2

I can sort alphabets or numbers using sort but how do I sort a mixture of alphabets and numbers.

(sort ["f" "g" "a" "b" "c"]) ; ==> ("a" "b" "c" "f" "g")

(sort [3 4 6 1 8 ])  ; ==> (1 3 4 6 8)

Question is, how do I sort this? ["g" "a" "c" 4 6 1] to get (1 4 6 "a" "c" "g")

3

You cannot compare a number and a string.

=> (sort ["g" "a" "c" 4 6 1])
ClassCastException java.lang.String cannot be cast to java.lang.Number

So to do what you want, you have to convert the numbers to strings then sort. For example:

=> (sort (map str ["g" "a" "c" 4 6 1]))
("1" "4" "6" "a" "c" "g")
  • @D-side Nice, didn't know about sort-by, thanks! I think it's definitely better and deserves its own answer for sure. – m0skit0 Jul 23 '15 at 11:18
  • Yeah, thought that too and wiped my comment for that reason. WIP =) – D-side Jul 23 '15 at 11:18
  • I think D-side answer is a better one. – m0skit0 Jul 23 '15 at 13:24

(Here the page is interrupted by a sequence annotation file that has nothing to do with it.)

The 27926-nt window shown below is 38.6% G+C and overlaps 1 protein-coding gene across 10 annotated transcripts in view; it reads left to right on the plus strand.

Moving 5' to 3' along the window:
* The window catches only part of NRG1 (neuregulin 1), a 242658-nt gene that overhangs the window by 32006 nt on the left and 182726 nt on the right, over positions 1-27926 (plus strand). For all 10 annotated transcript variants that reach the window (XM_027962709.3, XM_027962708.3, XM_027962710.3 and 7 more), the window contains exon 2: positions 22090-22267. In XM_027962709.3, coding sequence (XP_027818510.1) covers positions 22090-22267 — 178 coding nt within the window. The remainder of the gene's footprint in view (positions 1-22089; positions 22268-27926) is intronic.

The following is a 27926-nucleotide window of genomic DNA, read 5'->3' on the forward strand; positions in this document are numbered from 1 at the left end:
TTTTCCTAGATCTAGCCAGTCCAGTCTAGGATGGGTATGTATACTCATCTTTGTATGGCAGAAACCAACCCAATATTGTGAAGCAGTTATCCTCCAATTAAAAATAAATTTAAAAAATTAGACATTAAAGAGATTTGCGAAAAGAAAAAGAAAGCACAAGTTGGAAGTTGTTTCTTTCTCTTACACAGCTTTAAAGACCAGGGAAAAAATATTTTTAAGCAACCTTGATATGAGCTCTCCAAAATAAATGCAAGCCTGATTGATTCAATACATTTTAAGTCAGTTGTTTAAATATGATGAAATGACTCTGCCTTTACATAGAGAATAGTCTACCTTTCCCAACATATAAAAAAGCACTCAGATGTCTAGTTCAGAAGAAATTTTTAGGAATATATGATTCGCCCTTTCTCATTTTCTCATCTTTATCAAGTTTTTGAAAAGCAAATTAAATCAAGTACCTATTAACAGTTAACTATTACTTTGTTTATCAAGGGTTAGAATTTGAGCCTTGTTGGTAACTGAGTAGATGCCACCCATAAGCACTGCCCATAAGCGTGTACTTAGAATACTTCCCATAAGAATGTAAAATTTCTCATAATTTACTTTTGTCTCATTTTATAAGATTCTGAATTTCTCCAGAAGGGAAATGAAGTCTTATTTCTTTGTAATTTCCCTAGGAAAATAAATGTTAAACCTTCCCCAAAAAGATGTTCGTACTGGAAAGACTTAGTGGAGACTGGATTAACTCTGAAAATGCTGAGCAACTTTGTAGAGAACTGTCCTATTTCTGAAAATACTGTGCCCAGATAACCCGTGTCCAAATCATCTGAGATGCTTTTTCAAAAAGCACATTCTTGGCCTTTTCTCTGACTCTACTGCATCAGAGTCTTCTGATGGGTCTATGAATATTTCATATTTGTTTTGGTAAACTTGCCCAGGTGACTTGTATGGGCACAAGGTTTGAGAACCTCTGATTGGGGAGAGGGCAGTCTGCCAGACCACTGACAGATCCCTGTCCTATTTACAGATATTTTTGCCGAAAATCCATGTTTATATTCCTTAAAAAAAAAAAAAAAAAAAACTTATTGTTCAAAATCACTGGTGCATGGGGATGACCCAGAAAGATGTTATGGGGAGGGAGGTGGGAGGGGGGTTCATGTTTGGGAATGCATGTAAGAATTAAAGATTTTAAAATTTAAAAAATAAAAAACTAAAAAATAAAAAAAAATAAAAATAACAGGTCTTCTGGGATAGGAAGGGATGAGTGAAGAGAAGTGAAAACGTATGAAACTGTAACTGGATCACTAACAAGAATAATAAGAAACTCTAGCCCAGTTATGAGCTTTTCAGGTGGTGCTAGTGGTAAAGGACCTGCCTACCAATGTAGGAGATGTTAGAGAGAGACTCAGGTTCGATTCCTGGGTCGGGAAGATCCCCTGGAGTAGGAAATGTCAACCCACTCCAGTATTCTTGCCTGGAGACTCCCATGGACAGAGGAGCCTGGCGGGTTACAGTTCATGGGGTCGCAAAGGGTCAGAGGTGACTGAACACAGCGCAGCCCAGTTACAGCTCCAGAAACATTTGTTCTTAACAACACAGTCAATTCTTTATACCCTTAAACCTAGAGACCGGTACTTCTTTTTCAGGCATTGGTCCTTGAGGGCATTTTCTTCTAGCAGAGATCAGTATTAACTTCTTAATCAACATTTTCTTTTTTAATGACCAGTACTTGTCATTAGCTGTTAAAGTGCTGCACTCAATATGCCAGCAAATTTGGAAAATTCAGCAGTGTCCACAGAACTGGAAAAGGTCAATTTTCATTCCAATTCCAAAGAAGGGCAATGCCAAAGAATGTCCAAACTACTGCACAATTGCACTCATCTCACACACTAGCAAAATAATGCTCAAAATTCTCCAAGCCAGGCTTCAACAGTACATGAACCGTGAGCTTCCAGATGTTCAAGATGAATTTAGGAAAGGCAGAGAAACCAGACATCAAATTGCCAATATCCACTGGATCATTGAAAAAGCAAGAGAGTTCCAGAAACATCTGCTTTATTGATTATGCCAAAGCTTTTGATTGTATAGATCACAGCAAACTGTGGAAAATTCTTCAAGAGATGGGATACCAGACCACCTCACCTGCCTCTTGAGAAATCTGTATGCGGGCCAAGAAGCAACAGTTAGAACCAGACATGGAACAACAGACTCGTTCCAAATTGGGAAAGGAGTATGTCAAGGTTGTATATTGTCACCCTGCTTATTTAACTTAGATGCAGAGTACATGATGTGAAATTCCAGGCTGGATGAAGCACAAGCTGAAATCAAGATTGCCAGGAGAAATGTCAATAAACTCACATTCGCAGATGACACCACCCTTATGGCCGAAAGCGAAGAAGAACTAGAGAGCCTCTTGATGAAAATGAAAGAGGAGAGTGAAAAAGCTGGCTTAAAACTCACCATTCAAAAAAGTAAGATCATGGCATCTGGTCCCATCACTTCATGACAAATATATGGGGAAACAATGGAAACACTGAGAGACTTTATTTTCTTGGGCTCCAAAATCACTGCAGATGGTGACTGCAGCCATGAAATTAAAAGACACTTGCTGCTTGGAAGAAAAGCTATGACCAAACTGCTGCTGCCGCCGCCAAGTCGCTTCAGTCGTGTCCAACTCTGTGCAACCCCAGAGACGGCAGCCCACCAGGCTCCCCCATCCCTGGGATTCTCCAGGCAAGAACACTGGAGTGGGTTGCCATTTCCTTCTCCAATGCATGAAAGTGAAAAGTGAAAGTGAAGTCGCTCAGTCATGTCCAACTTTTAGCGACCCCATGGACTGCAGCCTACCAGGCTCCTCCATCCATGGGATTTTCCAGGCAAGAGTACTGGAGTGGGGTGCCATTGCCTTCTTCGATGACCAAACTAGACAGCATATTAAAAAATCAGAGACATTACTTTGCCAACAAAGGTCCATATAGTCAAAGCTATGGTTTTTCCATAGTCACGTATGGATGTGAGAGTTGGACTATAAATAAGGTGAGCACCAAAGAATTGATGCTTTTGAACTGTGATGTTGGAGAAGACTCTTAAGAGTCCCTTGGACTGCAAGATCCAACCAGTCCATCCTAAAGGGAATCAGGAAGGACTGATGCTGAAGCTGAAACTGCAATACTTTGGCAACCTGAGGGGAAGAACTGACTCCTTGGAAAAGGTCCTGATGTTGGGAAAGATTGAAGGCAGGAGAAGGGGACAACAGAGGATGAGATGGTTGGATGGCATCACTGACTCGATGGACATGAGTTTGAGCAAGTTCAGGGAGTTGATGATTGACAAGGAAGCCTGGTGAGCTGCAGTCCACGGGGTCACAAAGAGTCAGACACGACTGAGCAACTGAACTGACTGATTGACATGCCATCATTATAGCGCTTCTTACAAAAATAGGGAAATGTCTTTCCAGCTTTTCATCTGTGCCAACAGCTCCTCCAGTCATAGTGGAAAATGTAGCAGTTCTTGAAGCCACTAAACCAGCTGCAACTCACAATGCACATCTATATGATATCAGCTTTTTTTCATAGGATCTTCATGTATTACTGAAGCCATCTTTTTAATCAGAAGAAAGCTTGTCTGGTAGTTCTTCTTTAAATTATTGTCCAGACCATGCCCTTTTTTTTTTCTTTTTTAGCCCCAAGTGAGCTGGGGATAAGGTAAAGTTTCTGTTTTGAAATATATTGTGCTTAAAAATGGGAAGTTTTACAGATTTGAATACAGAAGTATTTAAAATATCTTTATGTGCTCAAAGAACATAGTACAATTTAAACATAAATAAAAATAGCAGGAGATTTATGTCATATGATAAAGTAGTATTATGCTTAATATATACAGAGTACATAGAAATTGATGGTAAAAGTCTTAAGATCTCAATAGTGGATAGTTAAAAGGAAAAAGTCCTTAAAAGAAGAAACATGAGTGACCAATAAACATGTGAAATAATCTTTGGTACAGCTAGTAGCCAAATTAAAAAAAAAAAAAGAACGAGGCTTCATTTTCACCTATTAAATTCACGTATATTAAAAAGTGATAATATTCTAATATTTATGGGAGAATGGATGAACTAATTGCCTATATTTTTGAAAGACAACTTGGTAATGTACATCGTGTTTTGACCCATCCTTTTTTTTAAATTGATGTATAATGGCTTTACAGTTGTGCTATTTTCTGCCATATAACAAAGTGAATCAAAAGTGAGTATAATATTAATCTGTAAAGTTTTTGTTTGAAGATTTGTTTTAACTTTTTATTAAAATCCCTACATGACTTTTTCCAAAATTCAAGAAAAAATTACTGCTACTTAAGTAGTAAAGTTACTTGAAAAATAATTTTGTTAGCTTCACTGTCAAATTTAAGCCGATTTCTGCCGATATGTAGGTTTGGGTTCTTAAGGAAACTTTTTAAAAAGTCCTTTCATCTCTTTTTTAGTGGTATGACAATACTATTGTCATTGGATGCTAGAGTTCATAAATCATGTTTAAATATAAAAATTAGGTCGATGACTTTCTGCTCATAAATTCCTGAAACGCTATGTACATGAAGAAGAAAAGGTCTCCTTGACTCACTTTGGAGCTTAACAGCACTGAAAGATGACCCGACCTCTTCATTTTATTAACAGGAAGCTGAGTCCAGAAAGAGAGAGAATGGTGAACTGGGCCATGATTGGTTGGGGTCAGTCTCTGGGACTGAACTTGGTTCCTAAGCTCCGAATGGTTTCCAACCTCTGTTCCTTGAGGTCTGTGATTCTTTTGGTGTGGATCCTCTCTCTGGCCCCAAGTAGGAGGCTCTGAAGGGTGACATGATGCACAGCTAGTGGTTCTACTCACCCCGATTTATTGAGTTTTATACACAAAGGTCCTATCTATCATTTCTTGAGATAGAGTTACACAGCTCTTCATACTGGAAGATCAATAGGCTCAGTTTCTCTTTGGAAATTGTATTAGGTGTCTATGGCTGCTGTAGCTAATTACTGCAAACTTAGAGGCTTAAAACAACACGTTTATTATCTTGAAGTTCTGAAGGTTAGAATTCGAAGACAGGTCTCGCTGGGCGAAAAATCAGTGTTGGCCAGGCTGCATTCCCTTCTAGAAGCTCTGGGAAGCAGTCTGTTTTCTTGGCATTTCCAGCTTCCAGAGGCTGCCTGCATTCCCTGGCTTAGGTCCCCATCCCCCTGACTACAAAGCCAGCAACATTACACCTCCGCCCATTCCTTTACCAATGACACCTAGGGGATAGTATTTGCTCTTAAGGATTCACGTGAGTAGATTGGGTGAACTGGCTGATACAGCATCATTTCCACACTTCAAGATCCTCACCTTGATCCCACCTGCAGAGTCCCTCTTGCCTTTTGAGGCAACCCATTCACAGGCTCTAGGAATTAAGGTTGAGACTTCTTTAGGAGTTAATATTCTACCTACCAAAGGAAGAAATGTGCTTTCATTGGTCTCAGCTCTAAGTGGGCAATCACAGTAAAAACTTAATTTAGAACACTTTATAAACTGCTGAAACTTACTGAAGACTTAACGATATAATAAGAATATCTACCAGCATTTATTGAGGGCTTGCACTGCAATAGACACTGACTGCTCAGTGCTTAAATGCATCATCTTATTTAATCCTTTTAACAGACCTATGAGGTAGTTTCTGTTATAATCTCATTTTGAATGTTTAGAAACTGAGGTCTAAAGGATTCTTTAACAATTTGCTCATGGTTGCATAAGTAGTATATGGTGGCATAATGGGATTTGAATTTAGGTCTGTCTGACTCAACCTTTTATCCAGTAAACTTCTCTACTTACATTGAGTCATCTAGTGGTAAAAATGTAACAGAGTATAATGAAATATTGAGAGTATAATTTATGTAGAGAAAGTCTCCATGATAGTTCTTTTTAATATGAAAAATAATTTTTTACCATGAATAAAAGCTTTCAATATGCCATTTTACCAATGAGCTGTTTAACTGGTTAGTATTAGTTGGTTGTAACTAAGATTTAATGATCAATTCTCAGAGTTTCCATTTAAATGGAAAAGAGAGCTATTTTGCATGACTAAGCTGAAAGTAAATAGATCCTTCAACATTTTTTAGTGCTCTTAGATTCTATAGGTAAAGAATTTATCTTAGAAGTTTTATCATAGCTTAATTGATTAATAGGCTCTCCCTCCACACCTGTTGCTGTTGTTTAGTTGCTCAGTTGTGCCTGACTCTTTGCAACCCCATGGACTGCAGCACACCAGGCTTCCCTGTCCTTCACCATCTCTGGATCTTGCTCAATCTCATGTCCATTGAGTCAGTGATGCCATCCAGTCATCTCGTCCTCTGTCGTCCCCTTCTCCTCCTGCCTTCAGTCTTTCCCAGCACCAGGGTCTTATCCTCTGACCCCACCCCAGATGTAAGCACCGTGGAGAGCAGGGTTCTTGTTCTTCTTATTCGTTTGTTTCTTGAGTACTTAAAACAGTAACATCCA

14

The main issue is that you cannot compare a string with a number in a generic way: these are different types of values. When someone says "what's better: an apple or a house?", the first question that could probably pop into one's mind is "better in what way?" You can sort these two objects by many different properties, like size, cost or edibility. sort does not make the call about what property to use.

That's where sort-by function comes in. First it takes a keyfn, that when called on any element should produce its comparable property: in our case it's a string representation of a given element. Then it takes a collection, then (optionally) a comparator.

So you use str as your keyfn and you don't need a comparator, since comparison of strings is well-defined.

The resulting code is plain and simple:

(sort-by str ["g" "a" "c" 4 6 1]) ; => (1 4 6 "a" "c" "g")

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